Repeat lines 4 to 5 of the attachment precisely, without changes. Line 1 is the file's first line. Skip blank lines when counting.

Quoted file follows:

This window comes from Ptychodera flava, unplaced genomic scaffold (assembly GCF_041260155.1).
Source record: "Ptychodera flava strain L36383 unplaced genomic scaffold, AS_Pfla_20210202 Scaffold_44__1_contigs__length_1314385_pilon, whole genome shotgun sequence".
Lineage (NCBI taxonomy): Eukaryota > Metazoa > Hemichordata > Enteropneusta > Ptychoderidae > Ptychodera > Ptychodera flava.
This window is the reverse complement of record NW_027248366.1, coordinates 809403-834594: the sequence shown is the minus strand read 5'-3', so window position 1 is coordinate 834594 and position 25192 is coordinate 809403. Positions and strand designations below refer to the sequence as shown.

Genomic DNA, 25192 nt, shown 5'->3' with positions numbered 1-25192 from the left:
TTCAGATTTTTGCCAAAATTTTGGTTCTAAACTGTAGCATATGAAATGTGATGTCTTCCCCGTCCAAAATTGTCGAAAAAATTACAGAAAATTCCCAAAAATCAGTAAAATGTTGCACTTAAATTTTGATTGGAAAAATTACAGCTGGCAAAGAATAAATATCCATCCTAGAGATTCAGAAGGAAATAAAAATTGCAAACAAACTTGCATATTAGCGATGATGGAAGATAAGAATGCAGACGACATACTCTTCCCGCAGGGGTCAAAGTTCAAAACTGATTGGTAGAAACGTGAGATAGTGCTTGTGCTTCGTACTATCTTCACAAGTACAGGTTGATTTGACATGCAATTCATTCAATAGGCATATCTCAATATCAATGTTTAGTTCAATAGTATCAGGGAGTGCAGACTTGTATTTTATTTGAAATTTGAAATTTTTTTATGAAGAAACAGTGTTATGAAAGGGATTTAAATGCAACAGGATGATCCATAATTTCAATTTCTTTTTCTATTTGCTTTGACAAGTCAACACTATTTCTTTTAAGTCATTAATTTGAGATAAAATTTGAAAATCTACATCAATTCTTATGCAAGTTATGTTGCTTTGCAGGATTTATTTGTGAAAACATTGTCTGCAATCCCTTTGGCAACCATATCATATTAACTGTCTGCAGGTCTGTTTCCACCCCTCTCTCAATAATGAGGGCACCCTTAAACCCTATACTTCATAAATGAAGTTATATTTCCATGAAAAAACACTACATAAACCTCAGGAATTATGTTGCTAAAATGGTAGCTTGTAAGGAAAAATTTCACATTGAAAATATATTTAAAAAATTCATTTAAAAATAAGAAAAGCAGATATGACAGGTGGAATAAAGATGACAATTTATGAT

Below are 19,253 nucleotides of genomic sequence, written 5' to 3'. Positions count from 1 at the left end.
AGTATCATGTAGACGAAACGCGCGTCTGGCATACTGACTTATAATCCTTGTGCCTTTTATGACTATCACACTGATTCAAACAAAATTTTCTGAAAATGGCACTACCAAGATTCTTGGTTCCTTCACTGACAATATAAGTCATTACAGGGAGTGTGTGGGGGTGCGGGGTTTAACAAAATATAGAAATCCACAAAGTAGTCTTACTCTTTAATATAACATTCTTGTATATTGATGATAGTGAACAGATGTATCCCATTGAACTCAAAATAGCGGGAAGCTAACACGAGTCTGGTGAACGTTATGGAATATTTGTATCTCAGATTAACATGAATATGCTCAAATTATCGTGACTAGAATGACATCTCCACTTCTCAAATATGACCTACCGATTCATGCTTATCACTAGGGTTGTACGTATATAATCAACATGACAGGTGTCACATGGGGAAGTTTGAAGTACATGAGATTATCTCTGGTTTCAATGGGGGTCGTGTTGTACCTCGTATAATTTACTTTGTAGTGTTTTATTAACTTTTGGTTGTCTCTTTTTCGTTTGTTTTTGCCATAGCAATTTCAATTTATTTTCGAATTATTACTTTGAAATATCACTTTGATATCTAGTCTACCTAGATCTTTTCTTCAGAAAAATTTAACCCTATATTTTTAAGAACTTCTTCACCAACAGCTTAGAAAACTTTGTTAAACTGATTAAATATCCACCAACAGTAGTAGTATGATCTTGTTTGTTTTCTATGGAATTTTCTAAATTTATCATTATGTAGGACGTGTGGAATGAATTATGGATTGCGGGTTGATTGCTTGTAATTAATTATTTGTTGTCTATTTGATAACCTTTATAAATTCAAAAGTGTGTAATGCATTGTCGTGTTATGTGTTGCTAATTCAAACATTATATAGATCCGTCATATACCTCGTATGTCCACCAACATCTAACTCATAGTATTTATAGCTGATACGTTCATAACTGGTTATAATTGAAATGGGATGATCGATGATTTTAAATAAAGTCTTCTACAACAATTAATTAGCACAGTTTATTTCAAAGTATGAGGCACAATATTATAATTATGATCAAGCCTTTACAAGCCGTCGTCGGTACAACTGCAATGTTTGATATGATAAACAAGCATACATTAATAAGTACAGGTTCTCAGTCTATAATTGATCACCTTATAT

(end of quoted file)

This window is the reverse complement of record NW_027248366.1, coordinates 809403-834594: the sequence shown is the minus strand read 5'-3', so window position 1 is coordinate 834594 and position 25192 is coordinate 809403. Positions and strand designations below refer to the sequence as shown.

Genomic DNA, 25192 nt, shown 5'->3' with positions numbered 1-25192 from the left: